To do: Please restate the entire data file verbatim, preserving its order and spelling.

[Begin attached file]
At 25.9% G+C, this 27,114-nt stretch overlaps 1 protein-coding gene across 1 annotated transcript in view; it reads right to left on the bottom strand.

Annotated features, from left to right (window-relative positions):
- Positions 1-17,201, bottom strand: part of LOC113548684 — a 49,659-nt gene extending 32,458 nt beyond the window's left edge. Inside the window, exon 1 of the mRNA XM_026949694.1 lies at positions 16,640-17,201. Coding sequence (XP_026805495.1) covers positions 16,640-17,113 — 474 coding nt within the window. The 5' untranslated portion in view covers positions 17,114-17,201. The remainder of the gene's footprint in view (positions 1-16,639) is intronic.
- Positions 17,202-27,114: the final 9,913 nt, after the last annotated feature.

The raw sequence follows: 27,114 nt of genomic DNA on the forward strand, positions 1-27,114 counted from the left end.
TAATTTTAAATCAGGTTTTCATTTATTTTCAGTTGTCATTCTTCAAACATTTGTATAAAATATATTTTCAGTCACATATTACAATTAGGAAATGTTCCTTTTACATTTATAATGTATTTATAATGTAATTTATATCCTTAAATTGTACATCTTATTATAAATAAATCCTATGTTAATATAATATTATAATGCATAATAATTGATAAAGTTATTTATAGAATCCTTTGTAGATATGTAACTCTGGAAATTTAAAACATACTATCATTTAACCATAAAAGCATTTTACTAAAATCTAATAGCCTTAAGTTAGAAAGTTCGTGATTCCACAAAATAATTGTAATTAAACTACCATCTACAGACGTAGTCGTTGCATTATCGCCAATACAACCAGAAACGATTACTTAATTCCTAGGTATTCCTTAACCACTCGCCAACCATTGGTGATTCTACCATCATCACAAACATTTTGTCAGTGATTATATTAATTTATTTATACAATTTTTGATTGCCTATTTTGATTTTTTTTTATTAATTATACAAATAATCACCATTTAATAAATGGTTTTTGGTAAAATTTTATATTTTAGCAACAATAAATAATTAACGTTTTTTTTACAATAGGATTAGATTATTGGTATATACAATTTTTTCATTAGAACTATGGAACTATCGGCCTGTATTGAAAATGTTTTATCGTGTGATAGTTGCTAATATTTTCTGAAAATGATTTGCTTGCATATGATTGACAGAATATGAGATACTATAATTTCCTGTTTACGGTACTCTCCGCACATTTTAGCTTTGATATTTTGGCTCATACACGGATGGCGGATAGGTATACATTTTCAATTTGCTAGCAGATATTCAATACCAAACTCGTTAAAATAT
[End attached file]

At 25.9% G+C, this 27,114-nt stretch overlaps 1 protein-coding gene across 1 annotated transcript in view; it reads right to left on the bottom strand.

Annotated features, from left to right (window-relative positions):
- Positions 1-17,201, bottom strand: part of LOC113548684 — a 49,659-nt gene extending 32,458 nt beyond the window's left edge. Inside the window, exon 1 of the mRNA XM_026949694.1 lies at positions 16,640-17,201. Coding sequence (XP_026805495.1) covers positions 16,640-17,113 — 474 coding nt within the window. The 5' untranslated portion in view covers positions 17,114-17,201. The remainder of the gene's footprint in view (positions 1-16,639) is intronic.
- Positions 17,202-27,114: the final 9,913 nt, after the last annotated feature.

The raw sequence follows: 27,114 nt of genomic DNA on the forward strand, positions 1-27,114 counted from the left end.
TAATTTTAAATCAGGTTTTCATTTATTTTCAGTTGTCATTCTTCAAACATTTGTATAAAATATATTTTCAGTCACATATTACAATTAGGAAATGTTCCTTTTACATTTATAATGTATTTATAATGTAATTTATATCCTTAAATTGTACATCTTATTATAAATAAATCCTATGTTAATATAATATTATAATGCATAATAATTGATAAAGTTATTTATAGAATCCTTTGTAGATATGTAACTCTGGAAATTTAAAACATACTATCATTTAACCATAAAAGCATTTTACTAAAATCTAATAGCCTTAAGTTAGAAAGTTCGTGATTCCACAAAATAATTGTAATTAAACTACCATCTACAGACGTAGTCGTTGCATTATCGCCAATACAACCAGAAACGATTACTTAATTCCTAGGTATTCCTTAACCACTCGCCAACCATTGGTGATTCTACCATCATCACAAACATTTTGTCAGTGATTATATTAATTTATTTATACAATTTTTGATTGCCTATTTTGATTTTTTTTTATTAATTATACAAATAATCACCATTTAATAAATGGTTTTTGGTAAAATTTTATATTTTAGCAACAATAAATAATTAACGTTTTTTTTACAATAGGATTAGATTATTGGTATATACAATTTTTTCATTAGAACTATGGAACTATCGGCCTGTATTGAAAATGTTTTATCGTGTGATAGTTGCTAATATTTTCTGAAAATGATTTGCTTGCATATGATTGACAGAATATGAGATACTATAATTTCCTGTTTACGGTACTCTCCGCACATTTTAGCTTTGATATTTTGGCTCATACACGGATGGCGGATAGGTATACATTTTCAATTTGCTAGCAGATATTCAATACCAAACTCGTTAAAATAT